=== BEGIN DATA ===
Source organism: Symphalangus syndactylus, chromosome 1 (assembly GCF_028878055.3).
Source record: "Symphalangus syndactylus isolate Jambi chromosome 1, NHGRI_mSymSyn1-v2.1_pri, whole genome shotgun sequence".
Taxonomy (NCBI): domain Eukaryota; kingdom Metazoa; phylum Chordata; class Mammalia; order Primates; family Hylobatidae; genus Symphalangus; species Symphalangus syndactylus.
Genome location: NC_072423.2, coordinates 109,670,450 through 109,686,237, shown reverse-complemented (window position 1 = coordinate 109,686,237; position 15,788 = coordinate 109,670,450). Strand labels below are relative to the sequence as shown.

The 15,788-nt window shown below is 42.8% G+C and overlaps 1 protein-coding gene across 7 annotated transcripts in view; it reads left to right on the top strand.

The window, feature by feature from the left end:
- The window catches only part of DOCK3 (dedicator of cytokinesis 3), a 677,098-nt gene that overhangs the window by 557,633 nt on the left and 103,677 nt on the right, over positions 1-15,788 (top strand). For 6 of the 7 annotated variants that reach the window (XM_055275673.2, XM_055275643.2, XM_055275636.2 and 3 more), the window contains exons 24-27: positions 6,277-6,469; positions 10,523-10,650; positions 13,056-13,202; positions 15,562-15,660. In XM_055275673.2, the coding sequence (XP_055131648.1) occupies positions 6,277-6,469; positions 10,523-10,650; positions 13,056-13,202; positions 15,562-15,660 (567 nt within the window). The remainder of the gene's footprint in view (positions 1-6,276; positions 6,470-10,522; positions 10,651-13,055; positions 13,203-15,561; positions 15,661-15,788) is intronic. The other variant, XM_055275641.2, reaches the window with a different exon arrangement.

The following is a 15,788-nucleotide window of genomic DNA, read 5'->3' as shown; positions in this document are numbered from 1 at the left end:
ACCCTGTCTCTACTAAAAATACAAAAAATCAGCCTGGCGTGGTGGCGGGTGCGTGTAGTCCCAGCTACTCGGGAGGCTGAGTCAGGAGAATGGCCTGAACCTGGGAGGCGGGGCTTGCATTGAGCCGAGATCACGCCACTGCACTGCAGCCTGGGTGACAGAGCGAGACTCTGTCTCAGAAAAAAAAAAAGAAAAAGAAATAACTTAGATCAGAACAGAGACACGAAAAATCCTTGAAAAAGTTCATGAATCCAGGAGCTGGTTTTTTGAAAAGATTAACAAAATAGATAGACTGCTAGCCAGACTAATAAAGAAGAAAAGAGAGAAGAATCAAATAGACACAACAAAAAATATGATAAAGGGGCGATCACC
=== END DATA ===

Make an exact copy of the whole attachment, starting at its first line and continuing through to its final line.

Source organism: Symphalangus syndactylus, chromosome 1 (assembly GCF_028878055.3).
Source record: "Symphalangus syndactylus isolate Jambi chromosome 1, NHGRI_mSymSyn1-v2.1_pri, whole genome shotgun sequence".
Taxonomy (NCBI): domain Eukaryota; kingdom Metazoa; phylum Chordata; class Mammalia; order Primates; family Hylobatidae; genus Symphalangus; species Symphalangus syndactylus.
Genome location: NC_072423.2, coordinates 109,670,450 through 109,686,237, shown reverse-complemented (window position 1 = coordinate 109,686,237; position 15,788 = coordinate 109,670,450). Strand labels below are relative to the sequence as shown.

The 15,788-nt window shown below is 42.8% G+C and overlaps 1 protein-coding gene across 7 annotated transcripts in view; it reads left to right on the top strand.

The window, feature by feature from the left end:
- The window catches only part of DOCK3 (dedicator of cytokinesis 3), a 677,098-nt gene that overhangs the window by 557,633 nt on the left and 103,677 nt on the right, over positions 1-15,788 (top strand). For 6 of the 7 annotated variants that reach the window (XM_055275673.2, XM_055275643.2, XM_055275636.2 and 3 more), the window contains exons 24-27: positions 6,277-6,469; positions 10,523-10,650; positions 13,056-13,202; positions 15,562-15,660. In XM_055275673.2, the coding sequence (XP_055131648.1) occupies positions 6,277-6,469; positions 10,523-10,650; positions 13,056-13,202; positions 15,562-15,660 (567 nt within the window). The remainder of the gene's footprint in view (positions 1-6,276; positions 6,470-10,522; positions 10,651-13,055; positions 13,203-15,561; positions 15,661-15,788) is intronic. The other variant, XM_055275641.2, reaches the window with a different exon arrangement.

The following is a 15,788-nucleotide window of genomic DNA, read 5'->3' as shown; positions in this document are numbered from 1 at the left end:
ACCCTGTCTCTACTAAAAATACAAAAAATCAGCCTGGCGTGGTGGCGGGTGCGTGTAGTCCCAGCTACTCGGGAGGCTGAGTCAGGAGAATGGCCTGAACCTGGGAGGCGGGGCTTGCATTGAGCCGAGATCACGCCACTGCACTGCAGCCTGGGTGACAGAGCGAGACTCTGTCTCAGAAAAAAAAAAAGAAAAAGAAATAACTTAGATCAGAACAGAGACACGAAAAATCCTTGAAAAAGTTCATGAATCCAGGAGCTGGTTTTTTGAAAAGATTAACAAAATAGATAGACTGCTAGCCAGACTAATAAAGAAGAAAAGAGAGAAGAATCAAATAGACACAACAAAAAATATGATAAAGGGGCGATCACC